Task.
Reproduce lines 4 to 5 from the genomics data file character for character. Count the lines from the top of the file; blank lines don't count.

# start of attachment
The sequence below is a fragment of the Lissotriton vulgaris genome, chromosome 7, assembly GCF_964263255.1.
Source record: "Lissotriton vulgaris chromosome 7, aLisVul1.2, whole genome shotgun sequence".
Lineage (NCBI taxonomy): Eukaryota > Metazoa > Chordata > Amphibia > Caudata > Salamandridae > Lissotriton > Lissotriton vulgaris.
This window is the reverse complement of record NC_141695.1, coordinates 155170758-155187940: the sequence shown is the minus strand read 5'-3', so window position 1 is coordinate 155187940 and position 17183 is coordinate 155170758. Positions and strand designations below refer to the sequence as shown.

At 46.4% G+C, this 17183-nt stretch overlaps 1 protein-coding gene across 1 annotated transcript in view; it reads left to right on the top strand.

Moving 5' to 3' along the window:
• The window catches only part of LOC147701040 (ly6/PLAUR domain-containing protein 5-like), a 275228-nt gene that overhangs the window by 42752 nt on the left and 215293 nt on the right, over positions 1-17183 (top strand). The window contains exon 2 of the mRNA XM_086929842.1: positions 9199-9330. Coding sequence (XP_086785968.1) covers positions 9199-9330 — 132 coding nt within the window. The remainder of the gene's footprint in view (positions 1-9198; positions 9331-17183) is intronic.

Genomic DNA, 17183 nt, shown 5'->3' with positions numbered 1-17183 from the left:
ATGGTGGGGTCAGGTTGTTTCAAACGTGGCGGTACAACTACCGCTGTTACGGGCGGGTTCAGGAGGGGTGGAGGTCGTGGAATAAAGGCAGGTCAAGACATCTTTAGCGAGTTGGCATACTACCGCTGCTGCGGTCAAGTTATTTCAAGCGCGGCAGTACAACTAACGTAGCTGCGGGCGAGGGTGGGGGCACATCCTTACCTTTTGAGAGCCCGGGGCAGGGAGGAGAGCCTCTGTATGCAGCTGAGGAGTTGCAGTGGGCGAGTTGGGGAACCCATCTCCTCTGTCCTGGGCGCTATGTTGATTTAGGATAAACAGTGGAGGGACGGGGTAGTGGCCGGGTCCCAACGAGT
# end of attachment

This window is the reverse complement of record NC_141695.1, coordinates 155170758-155187940: the sequence shown is the minus strand read 5'-3', so window position 1 is coordinate 155187940 and position 17183 is coordinate 155170758. Positions and strand designations below refer to the sequence as shown.

At 46.4% G+C, this 17183-nt stretch overlaps 1 protein-coding gene across 1 annotated transcript in view; it reads left to right on the top strand.